FEDAK: When we knew Fox was going to make the show, there was this big, gigantic search where we put together a list of names and start to figure out who’s going to be the person. Michael Sheen’s name was always going to be on that list and we were just like, “There’s no way! There’s no way we could possibly get Michael.” Then he read the script and he liked it, and all of a sudden it was just like, “Wait a minute. Everybody stop! Breathe! Hold on!” He’s a generational talent. He’s incredible and for us, we were so stoked and amazed to be working with him. We always wanted someone who could be dark and sinister and scary, but we also needed someone who could be a great dad and wear a cardigan and have a beautiful beard. We didn’t really let ourselves believe that Michael would do the role until he did the role because it’s hard on network television to get this caliber of actors that we got — not just in Michael, but in Bellamy, bringing in Lou. The material brought us some great actors who we were thrilled to get.
Was it a similar no-brainer feeling casting Tom Payne as Malcolm?
SKLAVER: In retrospect all these things seem like no-brainers, but at the time we were desperate to find the lead. The show really isn’t the show until you have that lead. We had a complicated process, but in the end Tom is an amazing actor and he has this charisma that allows you to find him charming but also has a depth to him. You know that he’s in pain, and you’re fascinated by it.
FEDAK: We met with Tom and he still looked like Jesus [the character Payne played on The Walking Dead]. He had that long hair and that big beard, and we were like, “If you give us a pair of scissors, that’s Malcolm Bright.” It took a little bit of convincing, but once we got him, he was always the guy for us.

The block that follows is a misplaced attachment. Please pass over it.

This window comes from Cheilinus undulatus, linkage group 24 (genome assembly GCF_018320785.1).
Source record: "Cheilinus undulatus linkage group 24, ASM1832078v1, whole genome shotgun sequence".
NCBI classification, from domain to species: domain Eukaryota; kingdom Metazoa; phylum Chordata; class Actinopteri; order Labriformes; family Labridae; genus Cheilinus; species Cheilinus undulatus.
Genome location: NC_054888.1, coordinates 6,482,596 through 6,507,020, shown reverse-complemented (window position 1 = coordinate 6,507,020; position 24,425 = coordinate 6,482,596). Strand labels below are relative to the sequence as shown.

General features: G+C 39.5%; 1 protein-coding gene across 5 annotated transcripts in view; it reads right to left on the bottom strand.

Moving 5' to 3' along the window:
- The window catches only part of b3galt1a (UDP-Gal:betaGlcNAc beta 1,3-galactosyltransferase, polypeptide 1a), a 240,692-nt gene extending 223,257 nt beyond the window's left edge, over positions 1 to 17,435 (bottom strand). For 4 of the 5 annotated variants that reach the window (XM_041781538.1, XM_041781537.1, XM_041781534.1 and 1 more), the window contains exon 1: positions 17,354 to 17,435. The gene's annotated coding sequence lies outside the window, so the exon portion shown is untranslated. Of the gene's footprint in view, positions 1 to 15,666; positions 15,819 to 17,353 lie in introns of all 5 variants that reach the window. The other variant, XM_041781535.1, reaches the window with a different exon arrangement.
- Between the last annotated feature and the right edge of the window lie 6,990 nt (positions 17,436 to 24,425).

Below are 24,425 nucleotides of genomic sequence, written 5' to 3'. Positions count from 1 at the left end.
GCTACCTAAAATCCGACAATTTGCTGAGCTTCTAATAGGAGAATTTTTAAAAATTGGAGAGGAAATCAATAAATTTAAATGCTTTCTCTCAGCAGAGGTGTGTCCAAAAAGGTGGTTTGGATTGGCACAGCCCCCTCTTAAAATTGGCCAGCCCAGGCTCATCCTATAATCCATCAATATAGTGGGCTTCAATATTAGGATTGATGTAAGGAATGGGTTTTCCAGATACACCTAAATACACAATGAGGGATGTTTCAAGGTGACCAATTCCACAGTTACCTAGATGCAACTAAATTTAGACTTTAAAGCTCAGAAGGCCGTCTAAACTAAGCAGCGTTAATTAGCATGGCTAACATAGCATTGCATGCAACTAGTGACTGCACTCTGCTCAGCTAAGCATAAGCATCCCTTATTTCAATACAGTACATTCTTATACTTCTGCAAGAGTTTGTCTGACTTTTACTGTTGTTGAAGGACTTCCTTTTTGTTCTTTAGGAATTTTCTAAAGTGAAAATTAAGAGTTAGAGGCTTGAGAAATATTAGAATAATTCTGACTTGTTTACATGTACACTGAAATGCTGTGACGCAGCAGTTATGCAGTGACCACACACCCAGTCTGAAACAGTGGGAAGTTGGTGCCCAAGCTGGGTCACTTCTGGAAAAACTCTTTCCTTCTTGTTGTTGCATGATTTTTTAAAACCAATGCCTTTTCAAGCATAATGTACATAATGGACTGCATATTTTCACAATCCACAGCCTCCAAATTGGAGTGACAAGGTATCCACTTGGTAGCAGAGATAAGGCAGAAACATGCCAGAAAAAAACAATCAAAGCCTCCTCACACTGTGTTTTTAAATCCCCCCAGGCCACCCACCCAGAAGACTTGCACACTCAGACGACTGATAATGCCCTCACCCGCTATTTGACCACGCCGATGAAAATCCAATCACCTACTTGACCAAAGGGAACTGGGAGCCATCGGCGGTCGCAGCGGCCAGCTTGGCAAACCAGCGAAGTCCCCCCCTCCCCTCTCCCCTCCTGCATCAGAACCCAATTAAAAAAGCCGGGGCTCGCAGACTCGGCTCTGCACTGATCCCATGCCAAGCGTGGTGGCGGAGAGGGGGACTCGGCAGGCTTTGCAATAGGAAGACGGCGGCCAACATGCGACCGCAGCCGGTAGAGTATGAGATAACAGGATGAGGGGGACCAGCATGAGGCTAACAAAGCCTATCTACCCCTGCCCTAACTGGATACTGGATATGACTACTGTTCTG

Let’s talk about this midseason finale. We met a cop who had worked to get the Surgeon arrested back in the ’90s. Going forward, will we see more of that investigation in flashbacks and learn more about Martin as a killer?
FEDAK: We would love to get into the mythology of how Martin Whitly’s case was solved and who the cops were that were going after him. How did he wind up at Claremont Psychiatric Hospital? These are all questions we’re interested in exploring. If we go back in time and imagine what it was like in 1998 and 1999 as he went to stand trial in New York, we kind of look at it like New York’s version of the People v. OJ Simpson.
So do we see him being a good father to Malcolm? Because he did chloroform him and all…
FEDAK: Sounds like you’re being a little bit judgy in regards to chloroform. [Laughs] I think we definitely want to go back; we love those moments. There’s a couple of time periods that it’s going to be really interesting for us to see more of like, what was it like after Martin was arrested and Malcolm would go and see his dad and they’d talk about murder? We love this idea that they talk about murder like other fathers and sons talk about sport.